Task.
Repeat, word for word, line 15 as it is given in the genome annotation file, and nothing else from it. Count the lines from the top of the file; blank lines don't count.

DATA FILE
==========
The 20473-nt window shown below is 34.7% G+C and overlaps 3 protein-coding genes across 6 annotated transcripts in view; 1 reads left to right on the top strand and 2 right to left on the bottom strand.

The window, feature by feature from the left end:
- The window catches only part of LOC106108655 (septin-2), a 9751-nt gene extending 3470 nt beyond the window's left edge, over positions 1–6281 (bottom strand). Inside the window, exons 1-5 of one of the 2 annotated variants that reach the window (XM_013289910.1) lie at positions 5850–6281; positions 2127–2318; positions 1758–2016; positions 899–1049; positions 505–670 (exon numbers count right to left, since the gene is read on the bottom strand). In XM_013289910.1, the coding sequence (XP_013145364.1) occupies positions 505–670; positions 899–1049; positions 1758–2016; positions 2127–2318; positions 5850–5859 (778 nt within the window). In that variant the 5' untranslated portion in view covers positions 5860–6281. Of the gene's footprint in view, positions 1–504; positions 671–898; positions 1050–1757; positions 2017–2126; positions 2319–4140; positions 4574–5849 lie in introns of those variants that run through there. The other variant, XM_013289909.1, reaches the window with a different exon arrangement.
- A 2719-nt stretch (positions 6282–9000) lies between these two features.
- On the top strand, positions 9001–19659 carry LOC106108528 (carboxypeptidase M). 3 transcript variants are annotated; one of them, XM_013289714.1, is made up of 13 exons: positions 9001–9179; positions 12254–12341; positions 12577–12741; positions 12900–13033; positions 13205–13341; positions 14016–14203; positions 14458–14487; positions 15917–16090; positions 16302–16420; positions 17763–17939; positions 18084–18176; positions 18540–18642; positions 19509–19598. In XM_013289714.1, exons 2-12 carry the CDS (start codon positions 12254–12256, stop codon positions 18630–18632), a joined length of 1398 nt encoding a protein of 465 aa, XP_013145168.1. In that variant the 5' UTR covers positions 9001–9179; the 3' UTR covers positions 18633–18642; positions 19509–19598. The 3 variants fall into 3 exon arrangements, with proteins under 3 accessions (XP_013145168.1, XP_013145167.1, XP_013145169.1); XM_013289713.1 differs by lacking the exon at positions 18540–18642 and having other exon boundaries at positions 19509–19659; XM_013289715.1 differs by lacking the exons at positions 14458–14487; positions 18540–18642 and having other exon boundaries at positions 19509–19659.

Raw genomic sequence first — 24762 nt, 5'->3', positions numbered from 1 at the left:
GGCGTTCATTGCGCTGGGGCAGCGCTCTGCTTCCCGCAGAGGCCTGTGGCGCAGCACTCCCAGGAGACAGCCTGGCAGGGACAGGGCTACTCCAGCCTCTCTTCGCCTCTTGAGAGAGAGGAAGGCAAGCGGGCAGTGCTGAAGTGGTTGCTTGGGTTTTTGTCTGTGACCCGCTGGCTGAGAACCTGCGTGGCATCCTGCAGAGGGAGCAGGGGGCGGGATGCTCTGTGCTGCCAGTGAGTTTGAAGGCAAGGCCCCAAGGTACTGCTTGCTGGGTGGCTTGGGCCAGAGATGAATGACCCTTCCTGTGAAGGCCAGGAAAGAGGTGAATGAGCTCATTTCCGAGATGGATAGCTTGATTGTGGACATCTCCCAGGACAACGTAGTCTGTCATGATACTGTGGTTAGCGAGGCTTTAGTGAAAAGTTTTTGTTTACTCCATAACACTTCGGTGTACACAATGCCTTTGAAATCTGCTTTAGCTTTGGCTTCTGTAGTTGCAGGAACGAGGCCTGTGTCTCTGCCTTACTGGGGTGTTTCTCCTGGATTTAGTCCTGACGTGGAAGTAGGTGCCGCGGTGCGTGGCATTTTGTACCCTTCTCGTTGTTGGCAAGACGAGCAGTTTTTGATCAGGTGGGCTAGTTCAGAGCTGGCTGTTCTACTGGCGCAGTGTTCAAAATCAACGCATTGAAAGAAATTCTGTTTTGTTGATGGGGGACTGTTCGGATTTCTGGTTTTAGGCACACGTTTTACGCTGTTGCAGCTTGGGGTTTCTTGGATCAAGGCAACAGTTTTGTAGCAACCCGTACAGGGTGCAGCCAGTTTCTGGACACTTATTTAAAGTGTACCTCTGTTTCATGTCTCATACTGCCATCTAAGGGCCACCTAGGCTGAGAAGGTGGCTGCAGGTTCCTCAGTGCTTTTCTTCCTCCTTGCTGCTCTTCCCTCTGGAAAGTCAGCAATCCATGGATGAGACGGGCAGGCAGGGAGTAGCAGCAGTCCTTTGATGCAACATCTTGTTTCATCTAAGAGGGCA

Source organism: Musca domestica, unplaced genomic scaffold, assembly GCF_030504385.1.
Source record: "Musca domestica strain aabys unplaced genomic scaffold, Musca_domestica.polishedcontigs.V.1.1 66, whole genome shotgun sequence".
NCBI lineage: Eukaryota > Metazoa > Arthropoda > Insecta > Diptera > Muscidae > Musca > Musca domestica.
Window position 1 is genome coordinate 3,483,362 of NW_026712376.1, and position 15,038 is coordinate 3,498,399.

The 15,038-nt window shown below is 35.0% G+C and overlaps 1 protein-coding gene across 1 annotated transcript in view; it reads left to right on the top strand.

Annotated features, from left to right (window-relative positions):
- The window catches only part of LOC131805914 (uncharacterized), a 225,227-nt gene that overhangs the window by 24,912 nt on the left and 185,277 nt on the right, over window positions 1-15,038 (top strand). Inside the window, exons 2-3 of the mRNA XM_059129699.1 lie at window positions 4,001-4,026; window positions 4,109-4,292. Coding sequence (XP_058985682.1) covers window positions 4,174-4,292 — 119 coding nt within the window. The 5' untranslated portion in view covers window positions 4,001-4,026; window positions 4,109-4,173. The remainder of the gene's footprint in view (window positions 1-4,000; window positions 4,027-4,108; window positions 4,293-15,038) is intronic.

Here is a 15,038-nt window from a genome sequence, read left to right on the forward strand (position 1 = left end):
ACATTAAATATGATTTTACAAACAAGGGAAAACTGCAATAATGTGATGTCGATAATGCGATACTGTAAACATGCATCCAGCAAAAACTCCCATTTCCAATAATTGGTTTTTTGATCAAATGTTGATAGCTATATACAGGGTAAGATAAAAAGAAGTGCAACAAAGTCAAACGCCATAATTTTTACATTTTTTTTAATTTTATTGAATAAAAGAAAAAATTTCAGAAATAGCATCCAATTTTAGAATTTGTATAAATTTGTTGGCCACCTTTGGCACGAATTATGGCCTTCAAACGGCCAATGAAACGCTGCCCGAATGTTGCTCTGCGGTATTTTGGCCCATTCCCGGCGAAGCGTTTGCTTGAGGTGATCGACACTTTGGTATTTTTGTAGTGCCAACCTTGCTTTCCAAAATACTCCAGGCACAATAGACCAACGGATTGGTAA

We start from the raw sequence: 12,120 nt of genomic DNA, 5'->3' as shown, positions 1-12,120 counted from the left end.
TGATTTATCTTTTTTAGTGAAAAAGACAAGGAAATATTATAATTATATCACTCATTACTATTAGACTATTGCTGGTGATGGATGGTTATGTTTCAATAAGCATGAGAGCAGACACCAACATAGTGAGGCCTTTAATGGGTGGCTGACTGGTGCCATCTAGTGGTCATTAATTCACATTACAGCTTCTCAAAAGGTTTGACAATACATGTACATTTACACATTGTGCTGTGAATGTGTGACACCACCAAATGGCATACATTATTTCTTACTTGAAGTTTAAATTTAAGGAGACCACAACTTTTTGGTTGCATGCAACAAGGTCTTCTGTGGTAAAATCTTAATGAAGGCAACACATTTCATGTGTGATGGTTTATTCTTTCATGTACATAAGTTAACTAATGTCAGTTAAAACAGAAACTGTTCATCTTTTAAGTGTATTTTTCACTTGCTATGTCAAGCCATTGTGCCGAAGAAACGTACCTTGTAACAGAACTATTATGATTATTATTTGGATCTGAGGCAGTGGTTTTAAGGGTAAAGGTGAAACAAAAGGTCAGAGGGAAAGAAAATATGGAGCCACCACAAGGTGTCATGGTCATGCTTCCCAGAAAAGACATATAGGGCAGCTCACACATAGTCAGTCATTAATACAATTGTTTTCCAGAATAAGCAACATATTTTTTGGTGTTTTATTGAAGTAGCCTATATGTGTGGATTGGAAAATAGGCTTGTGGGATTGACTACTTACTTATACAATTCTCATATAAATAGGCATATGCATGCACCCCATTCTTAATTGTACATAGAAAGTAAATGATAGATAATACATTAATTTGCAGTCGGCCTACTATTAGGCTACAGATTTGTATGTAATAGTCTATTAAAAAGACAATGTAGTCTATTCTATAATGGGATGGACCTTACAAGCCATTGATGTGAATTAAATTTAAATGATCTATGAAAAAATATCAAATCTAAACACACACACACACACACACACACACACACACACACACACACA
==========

Here is a 15,038-nt window from a genome sequence, read left to right on the forward strand (position 1 = left end):